Chime is only slightly less fee-free than Simple. It doesn’t charge fees for overdrafts, transactions, card replacements and more. However, if you use an ATM outside of the MoneyPass or Visa Plus Alliance networks or make an over-the-counter withdrawal, you’ll be charged a $2.50 fee. As with Simple, any overdraft transactions will be declined.

Without charging fees, these companies have to make money somehow, right? Both Chime and Simple make theirs by taking a percentage of the interchange fees from your debit card transactions at merchants (they divide the fees with the card issuer). Simple also makes money through the interest margin on deposits.

Who should bank with Chime?

Chime is useful if you find yourself needing access to your paychecks sooner than usual. Its early direct deposit model takes your money out of a bank holding pattern and puts it in your hands as soon as it’s deposited by your employer.

Chime is also a great option for customers who might have bad credit or a compromised banking history. Unlike many traditional banks, Chime doesn’t use ChexSystems, a consumer reporting agency that keeps track of any problems in your banking history. Instead, Chime opens the doors for customers with bad credit to help them get back on their feet through their essentially no-fee account model and automatic savings options.

Who should bank with Simple?

You should bank with Simple if you’re looking for a completely fee-free banking experience and the savings benefits of a high savings account rate. There are no fees, even for out-of-network ATM usage. And if you’re able to keep at least $2,000 stashed away toward savings goals, you’ll snag a competitive APY and grow your savings faster.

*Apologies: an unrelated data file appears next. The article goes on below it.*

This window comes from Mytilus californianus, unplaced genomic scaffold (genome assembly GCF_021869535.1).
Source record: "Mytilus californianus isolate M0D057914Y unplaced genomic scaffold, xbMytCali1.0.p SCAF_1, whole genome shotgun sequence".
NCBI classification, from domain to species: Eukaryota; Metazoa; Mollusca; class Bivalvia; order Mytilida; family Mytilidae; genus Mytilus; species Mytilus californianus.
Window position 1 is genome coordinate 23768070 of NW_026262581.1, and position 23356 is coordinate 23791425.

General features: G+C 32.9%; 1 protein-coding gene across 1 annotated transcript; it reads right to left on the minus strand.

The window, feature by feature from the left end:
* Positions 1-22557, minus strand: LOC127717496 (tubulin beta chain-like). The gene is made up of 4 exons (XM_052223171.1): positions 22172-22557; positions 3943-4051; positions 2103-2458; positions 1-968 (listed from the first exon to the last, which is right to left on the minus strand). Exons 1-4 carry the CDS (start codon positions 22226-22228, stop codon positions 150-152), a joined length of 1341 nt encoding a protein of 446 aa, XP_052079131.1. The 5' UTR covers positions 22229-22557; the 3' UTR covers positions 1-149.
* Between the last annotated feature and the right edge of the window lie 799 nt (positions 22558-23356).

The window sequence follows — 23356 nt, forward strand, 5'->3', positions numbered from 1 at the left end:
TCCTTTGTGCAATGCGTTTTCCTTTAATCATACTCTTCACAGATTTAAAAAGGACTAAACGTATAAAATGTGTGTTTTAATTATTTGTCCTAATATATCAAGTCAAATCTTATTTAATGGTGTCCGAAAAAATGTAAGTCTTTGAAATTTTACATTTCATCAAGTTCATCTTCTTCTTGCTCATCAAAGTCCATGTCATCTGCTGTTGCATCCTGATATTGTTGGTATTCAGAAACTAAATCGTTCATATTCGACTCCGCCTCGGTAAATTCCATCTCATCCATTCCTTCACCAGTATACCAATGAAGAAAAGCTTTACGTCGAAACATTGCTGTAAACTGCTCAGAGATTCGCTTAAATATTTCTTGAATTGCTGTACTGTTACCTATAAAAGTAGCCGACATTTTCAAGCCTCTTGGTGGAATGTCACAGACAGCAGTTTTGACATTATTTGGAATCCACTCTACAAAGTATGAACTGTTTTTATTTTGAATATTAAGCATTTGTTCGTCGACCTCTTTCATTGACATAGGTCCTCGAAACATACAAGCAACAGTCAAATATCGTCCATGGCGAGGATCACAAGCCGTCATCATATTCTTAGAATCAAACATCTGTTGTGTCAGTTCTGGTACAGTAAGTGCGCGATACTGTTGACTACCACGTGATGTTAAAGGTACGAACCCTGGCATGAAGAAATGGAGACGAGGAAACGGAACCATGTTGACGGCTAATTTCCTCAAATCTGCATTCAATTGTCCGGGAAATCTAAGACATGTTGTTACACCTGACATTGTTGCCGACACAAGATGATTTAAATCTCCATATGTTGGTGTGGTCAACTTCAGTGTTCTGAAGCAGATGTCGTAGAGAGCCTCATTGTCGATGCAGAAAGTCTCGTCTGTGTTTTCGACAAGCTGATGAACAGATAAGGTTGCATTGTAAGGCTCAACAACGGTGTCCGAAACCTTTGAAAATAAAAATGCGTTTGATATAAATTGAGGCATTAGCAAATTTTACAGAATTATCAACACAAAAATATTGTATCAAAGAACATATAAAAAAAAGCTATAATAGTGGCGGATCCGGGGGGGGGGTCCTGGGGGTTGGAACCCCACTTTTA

Alternatives

One alternative to Chime and Simple is Aspiration. Aspiration sets itself apart by offering “socially-conscious and sustainable” banking and investment products, and donates 10% of its customer-paid profits to American charities. It also operates on a Pay What Is Fair system, where its customers get to choose what to pay in monthly fees, even if it’s $0. You can use any ATM in the world without incurring a fee from Aspiration, which will also reimburse you for any ATM surcharges you rack up.

Its banking product is a cash management account called Aspiration Spend & Save. It earns 2.00% APY on the entire Save account. Even better, the Spend account earns 1% cash back on purchases at socially responsible businesses and 0.50% cash back at not-so-conscious businesses.

Another alternative is Empower, which operates strictly on its mobile app. Empower charges zero fees and provides an AI assistant to help you combine accounts, track spending and find savings. It earns some solid rewards, too, although its website language is slightly misleading in places. By default, using the Empower debit card earns 1% cash back on the first $1,000 you spend each month, and additionally, you’ll earn 2.15% APY on your savings account balance. However, you can snag a 30-day boost, increasing your cash back to 2% and earning you an additional 2.15% APY for every person you successfully refer to Empower.

Empower forgoes all fees, including ATM usage, service fees, overdrafts and more. Empower will also reimburse you for one out-of-network ATM fee per month. Otherwise, you can physically access your cash through MoneyPass ATMs.

Advertiser Disclosure: The products that appear on this site may be from companies from which MagnifyMoney receives compensation. This compensation may impact how and where products appear on this site (including, for example, the order in which they appear). MagnifyMoney does not include all financial institutions or all products offered available in the marketplace.

Lauren Perez
Lauren Perez |

Lauren Perez is a writer at MagnifyMoney. You can email Lauren here